A former starting quarterback at Montana (1985-86), Pease spent four years toiling around the NFL but only officially made the Houston Oilers’ roster (1987-88). He also played for two teams in the World League of American Football (1991-92) as well as for the Arena Football League’s Cincinnati Rockers (1993).

It is plausible that Florida athletic director Jeremy Foley makes Pease a take-it-or-leave-it offer on Friday, not wanting the Gators’ interest in the coach to be used as leverage for a deal with the Crimson Tide.

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Top 11 for 2011: Off the Field Stories of the Year

For as much as the Florida Gators accomplished on the field in 2011 (check out Saturday’s post), the Gator Nation was making plenty of news off of it as well. From former players ending their accomplished careers to coaches and current players being part of some of the biggest news stories this year, Florida was spread all over the sports landscape in 2011. Below are OGGOA‘s Top 11 Off the Field Stories of the Year.

11 » LEGAL ISSUES/EMBARRASSMENTS HANG OVER PROGRAM
Like 2009 and 2010, Florida could not escape its share of unfortunate arrests and embarrassing incidents in 2011. It started simply enough early in February when a pair of Gators swimmers – Lily Ramirez and Daniela Victoria – were arrested and indefinitely suspended from the team after being accused of shoplifting from Nordstrom at the Orlando Mall. Next up was Florida senior outfielder Bryson Smith, who was picked up on March 13 for driving under the influence. Oakland Raiders wide receiver Louis Murphy was arrested in Gainesville, FL three weeks later and charged with a trio of misdemeanors for failing to obey a police officer, possession of a drug (Viagra) without a valid prescription and resisting arrest without violence. The month of April was a tough one for the basketball team. Forwards Erik Murphy and Cody Larson were arrested in St. Augustine, FL and charged with third-degree felony burglary charges after allegedly breaking into a car, and team manager Josh Adel was also arrested for principal to burglary for allegedly serving as a lookout. Charges against the players were eventually reduced and each settled their respective case, while Adel had all charges against him dropped. Additionally, former Florida F Dan Wener was charged with a DUI even though he blew below the legal limit (0.08) on the Breathalyzer twice. The State Attorney’s Office eventually dropped his charges due to insufficient evidence to sustain a conviction.

Unfortunately the year of brushes with the law was just getting started for the Gators. It surfaced on April 24 via a news report that both linebacker Chris Martin and defensive end Kendric Johnson were cited with misdemeanors for possessing approximately two grams of marijuana each in their respective vehicles on separate occasions. Former Florida WR Reche Caldwell was arrested one month later for possession of marijuana and driving with a suspended license. Gators runner Andries Dumisane Hlaselo had the darkest arrest of the year, being picked up in June after being accused of rape and sexual assault. He was immediately dismissed from the team. The Florida football team had the remainder of the year’s arrests. Sophomore safety Matt Elam was cited for underage drinking for the second time in as many years in July, and an August report noted that freshman defensive back De’Ante Saunders was cited for misdemeanor possession of marijuana in May. Redshirt sophomore linebacker Dee Finely was arrested on Sept. 13 on a first-degree misdemeanor for driving a scooter with a suspended license as well as a third-degree felony for resisting arrest without violence, and freshman cornerback Marcus Roberson was served with a written arrest for underage drinking just one day later. Sophomore defensive tackle Dominique Easley had the last brush with the law of 2011 as he was accused of attacking a former Alabama player early in October but was cleared of the charges one month later. All-in-all, for every positive thing accomplished by the Gators in 2011, there always seemed to be something negative about the program just around the corner.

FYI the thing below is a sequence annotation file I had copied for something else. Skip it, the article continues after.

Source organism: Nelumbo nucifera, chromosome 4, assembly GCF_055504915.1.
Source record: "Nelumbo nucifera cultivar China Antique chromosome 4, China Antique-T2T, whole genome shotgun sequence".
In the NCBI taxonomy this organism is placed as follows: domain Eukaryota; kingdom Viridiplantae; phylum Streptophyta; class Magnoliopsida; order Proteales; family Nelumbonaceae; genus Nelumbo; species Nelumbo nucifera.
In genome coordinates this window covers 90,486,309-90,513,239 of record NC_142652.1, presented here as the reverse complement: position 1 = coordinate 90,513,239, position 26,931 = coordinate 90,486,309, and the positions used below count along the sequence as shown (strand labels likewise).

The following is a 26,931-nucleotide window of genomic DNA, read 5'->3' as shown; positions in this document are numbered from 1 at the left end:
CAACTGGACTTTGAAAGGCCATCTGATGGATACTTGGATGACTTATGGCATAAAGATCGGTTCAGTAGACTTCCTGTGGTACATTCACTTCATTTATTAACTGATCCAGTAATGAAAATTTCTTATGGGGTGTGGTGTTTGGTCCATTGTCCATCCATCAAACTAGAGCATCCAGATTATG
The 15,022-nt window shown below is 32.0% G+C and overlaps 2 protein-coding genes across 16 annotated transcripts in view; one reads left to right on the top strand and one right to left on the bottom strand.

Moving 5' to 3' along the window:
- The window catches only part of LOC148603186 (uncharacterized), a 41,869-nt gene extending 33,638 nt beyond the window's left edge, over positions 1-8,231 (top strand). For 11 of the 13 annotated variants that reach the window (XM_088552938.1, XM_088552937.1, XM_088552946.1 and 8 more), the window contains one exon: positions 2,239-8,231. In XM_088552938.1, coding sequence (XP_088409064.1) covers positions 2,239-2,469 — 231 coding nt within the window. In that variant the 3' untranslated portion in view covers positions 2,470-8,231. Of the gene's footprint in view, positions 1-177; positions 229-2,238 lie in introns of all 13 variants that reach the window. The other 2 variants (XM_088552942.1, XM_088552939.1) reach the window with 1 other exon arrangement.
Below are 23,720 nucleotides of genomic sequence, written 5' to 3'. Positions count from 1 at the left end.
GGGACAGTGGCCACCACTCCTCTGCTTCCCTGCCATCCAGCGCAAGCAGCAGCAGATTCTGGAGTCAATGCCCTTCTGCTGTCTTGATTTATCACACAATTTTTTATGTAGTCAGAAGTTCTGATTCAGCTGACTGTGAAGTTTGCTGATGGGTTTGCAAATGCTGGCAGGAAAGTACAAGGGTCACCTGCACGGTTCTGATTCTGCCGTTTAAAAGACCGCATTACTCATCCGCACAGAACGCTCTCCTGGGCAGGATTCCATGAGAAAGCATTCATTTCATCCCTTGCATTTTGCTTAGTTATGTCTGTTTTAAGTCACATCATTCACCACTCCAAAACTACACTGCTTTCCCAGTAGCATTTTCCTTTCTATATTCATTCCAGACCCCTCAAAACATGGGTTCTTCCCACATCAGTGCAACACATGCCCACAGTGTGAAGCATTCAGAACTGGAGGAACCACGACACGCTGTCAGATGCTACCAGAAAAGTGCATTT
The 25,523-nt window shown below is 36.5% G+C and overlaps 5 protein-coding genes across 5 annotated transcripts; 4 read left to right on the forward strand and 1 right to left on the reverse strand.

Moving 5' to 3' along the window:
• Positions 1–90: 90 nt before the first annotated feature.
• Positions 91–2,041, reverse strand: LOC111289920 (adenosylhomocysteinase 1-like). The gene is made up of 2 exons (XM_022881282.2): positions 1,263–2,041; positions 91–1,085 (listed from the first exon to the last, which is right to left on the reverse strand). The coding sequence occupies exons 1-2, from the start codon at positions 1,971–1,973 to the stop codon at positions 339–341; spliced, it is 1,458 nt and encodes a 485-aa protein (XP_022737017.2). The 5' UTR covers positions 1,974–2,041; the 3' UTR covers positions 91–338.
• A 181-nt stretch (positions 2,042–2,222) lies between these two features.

10 » SIX BECOME A PART OF THE GATOR NATION IN THE SKY; THREE SUFFER SERIOUS MEDICAL ISSUES DURING THE YEAR